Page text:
We are excited to propose that SLA change its name to the Association for Strategic Knowledge Professionals, or ASKPro.  We encourage all SLA members to voice their opinion on this proposal by casting an electronic vote in a special referendum that will begin on 16 November and end 9 December. The result will be announced on 10 December.

The choice of this proposed name began when the board concluded in June that the alignment research conducted over the past three years revealed a clear challenge posed by SLA’s name:  executives who make hiring decisions and allocate budget dollars do not understand what it means.  Furthermore, they do not recognize or appreciate the contributions that special librarians and information professionals are making now or the potential they hold for building more successful organizations in the future.  This disconnect endangers the jobs of our members, and we are determined to act.

The proposed name is the result of the same rigorous process used in the Alignment Project research .  We began by compiling words, terms and critical concepts that both information professionals and executives agree best articulate the value and potential of the information profession and the association.  We also received and considered input from members around the globe via Twitter, blogs, e-mail, FaceBook and listservs after the annual conference.  The result was a long list of potential names. We then began eliminating names if they caused confusion, were too close to names already in use, posed legal difficulties, or could have different meanings in various countries. We also eliminated names that did not have good acronyms or shortened versions associated with them.

We feel that the name that emerged, the Association for Strategic Knowledge Professionals, strongly ties special librarians and information professionals to the strategic goals of their organizations, increases the perceived value of their services, and stresses their professionalism.  We also want to emphasize that by changing our organization’s name, we will not change the name of our profession.  It is important to note, that in fact, SLA members have more than 2,000 different job titles.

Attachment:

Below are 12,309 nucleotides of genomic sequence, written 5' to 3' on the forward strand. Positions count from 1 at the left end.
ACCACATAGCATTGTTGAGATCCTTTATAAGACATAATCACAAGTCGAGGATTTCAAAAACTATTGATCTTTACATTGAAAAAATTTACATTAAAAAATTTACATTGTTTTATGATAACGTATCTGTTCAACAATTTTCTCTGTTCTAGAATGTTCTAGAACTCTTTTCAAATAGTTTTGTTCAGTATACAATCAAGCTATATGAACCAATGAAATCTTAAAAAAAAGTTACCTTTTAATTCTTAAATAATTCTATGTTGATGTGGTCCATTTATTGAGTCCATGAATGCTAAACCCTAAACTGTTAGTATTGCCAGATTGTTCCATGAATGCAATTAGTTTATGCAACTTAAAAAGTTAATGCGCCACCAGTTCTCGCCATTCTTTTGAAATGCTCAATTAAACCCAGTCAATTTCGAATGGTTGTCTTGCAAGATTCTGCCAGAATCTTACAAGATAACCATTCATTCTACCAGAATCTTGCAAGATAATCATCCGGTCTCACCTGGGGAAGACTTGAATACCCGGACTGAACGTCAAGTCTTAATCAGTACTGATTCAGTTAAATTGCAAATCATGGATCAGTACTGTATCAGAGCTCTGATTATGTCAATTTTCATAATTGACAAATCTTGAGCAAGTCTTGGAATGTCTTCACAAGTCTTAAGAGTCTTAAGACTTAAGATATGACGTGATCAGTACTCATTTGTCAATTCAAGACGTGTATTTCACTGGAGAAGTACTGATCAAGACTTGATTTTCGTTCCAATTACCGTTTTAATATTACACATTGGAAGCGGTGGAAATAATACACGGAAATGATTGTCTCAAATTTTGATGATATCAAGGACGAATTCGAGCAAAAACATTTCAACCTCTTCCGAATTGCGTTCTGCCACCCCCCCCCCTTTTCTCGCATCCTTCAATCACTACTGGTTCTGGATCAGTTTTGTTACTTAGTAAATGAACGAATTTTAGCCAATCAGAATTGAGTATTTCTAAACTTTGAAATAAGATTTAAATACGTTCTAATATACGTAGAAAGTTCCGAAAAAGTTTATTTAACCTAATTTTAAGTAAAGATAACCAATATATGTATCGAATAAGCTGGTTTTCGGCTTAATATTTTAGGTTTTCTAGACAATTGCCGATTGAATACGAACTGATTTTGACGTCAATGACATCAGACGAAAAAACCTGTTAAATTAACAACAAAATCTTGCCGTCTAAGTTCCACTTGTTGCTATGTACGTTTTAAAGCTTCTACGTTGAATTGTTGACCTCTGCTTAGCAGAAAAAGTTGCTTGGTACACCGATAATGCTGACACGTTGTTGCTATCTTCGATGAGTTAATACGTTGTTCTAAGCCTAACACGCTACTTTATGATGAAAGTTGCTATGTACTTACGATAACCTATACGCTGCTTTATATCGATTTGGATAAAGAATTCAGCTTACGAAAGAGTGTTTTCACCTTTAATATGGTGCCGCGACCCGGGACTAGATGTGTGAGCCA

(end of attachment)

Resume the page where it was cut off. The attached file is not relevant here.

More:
Before settling on our proposed name, we subjected it to a survey of U.S. and U.K. information professionals and executives in  human resources, marketing, information technology and strategic planning in the corporate, academic, healthcare and government sectors.  The results prove that the proposed name will help us accomplish some important objectives:

  • It was well liked, fit well with a description of the association, and was judged relevant and credible.
  • Executives felt it promotes our members as invaluable assets to their organizations; information professionals said it made them more likely to join the association.
  • The abbreviated form, ASKPro, was very well received and also fulfilled the desire frequently stated in member discussions for a name with a meaningful acronym or shortened form.

The topic of changing SLA’s name has been much discussed in recent months in a variety of SLA chapter and division listservs and other forums, and board members have heard individually from many members.  We have compiled a list of some of the most frequently stated questions and opinions and responses to them.  In some cases, we have borrowed heavily from the words of members, and we thank all of you for your input.  We hope you will take the time to read this document before continuing the conversation.

You will receive notification on 16 November that the e-vote system is open and have until 9 December to cast your vote.  Please note especially that when and if the new name is approved, it will be a matter of months before the association can put it into use because of various legal requirements, the need for a new “look,” and other technicalities.

As your representatives, we are dedicated to your success, and we firmly believe that adopting a new name for SLA will further that goal.  Ultimately, however, it is up to you to vote on a new name for SLA– the Association for Strategic Knowledge Professionals (ASKPro)–and launch us into our second century.


Gloria Zamora, President, and the SLA Board of Directors